This is Graphium policenes. Known as the common swordtail, it may be found throughout large parts of Africa south of the Sahara. With its arresting pattern and the long tails on its hind wings, it is a typical kite swallowtail. But how typical is it? Dick Vane-Wright and Campbell R. Smith of the Department of Entomology at The Natural History Museum have been studying Afrotropical Graphium to try to answer this question. We also wanted to discover how many species there are, where they live, how they are related to each other and how they are related to kite swallowtails from elsewhere.
In fact, of the 39 species of the kite swallowtail genus Graphium found in the Afrotropical region (Africa, Madagascar and the neighbouring islands), only about one-third have prominent tails, and not all of these are brightly patterned.
If Graphium policenes is not typical, what of the tailless majority? Fourteen species conform to a pattern with a dull background and pale marks, like the creamy Graphium, Graphium ucalegon, shown here (left). It is believed that these species have come to resemble other butterflies, such as milkweed butterflies of the genus Amauris, which are distasteful to birds, significant predators of butterflies. Amauris does this by storing noxious chemicals. A young bird that tries to eat an Amauris is put off from trying another. The mimetic Graphium species do not appear to have such chemical protection, but their deceptive resemblance means that the birds also tend to avoid them.
|Another group that may have mimetic protection includes the veined swallowtail, Graphium leonidas (right), which resembles another milkweed butterfly, Tirumala petiverana. In this case, however, it seems possible that G. leonidas may have some chemical protection of its own.|
A further group of species usually have a pattern of white marks on a black background, like the widespread white lady swallowtail, Graphium angolanus.
In the closely related red swallowtail, G. ridleyanus, this pattern has been transformed into a bright brick red, considered to be mimetic of certain bright red Acraea species, another group of chemically protected butterflies.
In yet other species, the pattern has been transformed into various yellows or greens on black,
as in the coppery swallowtail, G. latreillianus, and the green-spotted swallowtail, G. tynderaeus.
As we have seen Afrotropical kite swallowtails are variable in pattern and shape. Why do taxonomists classify them with 50 or so other butterflies of the Old World tropics in the genus Graphium?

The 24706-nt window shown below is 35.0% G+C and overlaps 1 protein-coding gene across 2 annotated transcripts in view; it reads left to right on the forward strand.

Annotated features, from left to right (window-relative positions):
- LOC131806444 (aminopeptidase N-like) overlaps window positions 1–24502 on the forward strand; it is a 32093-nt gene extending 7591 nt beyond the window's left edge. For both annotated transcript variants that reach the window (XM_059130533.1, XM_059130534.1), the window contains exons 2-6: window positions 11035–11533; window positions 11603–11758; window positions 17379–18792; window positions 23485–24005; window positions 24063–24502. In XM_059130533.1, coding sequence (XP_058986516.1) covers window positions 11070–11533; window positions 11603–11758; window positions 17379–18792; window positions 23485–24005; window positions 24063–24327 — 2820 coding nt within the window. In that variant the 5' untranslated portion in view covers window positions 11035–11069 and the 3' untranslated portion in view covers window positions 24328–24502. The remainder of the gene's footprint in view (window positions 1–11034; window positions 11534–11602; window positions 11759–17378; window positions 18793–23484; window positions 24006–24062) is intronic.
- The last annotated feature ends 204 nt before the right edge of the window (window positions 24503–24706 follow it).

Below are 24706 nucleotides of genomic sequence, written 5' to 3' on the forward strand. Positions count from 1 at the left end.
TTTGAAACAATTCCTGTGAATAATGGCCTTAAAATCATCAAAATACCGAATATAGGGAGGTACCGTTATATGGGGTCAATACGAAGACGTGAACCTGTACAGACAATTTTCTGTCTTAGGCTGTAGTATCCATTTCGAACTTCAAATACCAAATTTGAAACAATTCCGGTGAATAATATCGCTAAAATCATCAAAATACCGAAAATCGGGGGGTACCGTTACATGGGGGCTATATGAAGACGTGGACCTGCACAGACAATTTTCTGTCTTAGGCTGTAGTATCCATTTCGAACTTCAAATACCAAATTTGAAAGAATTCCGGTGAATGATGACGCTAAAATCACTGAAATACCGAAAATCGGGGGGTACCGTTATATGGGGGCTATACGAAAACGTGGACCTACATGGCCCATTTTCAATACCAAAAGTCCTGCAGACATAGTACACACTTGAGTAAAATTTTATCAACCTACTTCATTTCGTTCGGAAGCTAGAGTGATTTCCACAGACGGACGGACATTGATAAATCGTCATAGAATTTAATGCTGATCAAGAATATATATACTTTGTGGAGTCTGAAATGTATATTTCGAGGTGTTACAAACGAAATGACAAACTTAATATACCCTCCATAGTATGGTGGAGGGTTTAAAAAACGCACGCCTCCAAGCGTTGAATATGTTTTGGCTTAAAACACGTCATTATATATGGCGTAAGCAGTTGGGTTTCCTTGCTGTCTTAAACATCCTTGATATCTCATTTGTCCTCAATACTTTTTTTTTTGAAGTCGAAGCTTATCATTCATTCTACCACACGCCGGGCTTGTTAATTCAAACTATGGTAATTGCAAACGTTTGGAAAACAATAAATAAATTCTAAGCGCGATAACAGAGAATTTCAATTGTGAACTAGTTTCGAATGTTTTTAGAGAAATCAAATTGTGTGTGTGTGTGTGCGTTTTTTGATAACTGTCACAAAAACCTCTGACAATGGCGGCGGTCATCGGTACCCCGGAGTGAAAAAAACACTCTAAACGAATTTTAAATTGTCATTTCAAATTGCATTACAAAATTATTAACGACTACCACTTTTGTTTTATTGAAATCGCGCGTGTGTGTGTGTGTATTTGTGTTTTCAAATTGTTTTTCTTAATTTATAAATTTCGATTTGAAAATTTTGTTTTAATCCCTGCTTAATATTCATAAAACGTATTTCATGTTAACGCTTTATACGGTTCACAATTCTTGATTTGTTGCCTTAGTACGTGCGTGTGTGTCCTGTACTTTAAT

What characters unite them?
As so often in the Lepidoptera, the key is in structural features of the genitalia. In particular, the female genitalia of all Graphium open into a cup-like indentation known as the vestibulum. In the Afrotropical species, and some others, there are lip-like folds of the body wall over the hind edge this cup (see methods).
Another characteristic feature of the genus Graphium is that the inner margin of the hindwing of the male forms a rolled tube that surrounds bundles of fine scales called androconia. These can be released to carry pheromones to the female during courtship. Not all Graphium have this feature, but among the Afrotropical species only G. ridleyanus lacks them, and this loss seems to be a recent evolutionary event.
Other characters that link the Afrotropical and other species together are features of the male genitalia, wing venation, and structures of the larvae and pupae.
The Afrotropical members Graphium are generally placed in their own subgenus, Graphium (Arisbe).
We discuss the relationships of the kite swallowtails with other swallowtails and the rest of the butterflies in our section on higher classification.
To summarise our main objectives in studying the Afrotropical kite swallowtails, we sought to answer the following questions:
We have organised this account in several sections. We hope that each page is sufficiently self-contained for them to be read in any order.
Over the next few months we intend to put more of our results, including detailed accounts of each species, on this website. In the meantime, we present an outline of our study and results on these pages as a 'work in progress'.
2-Dec-2002 Dr B R Pitkin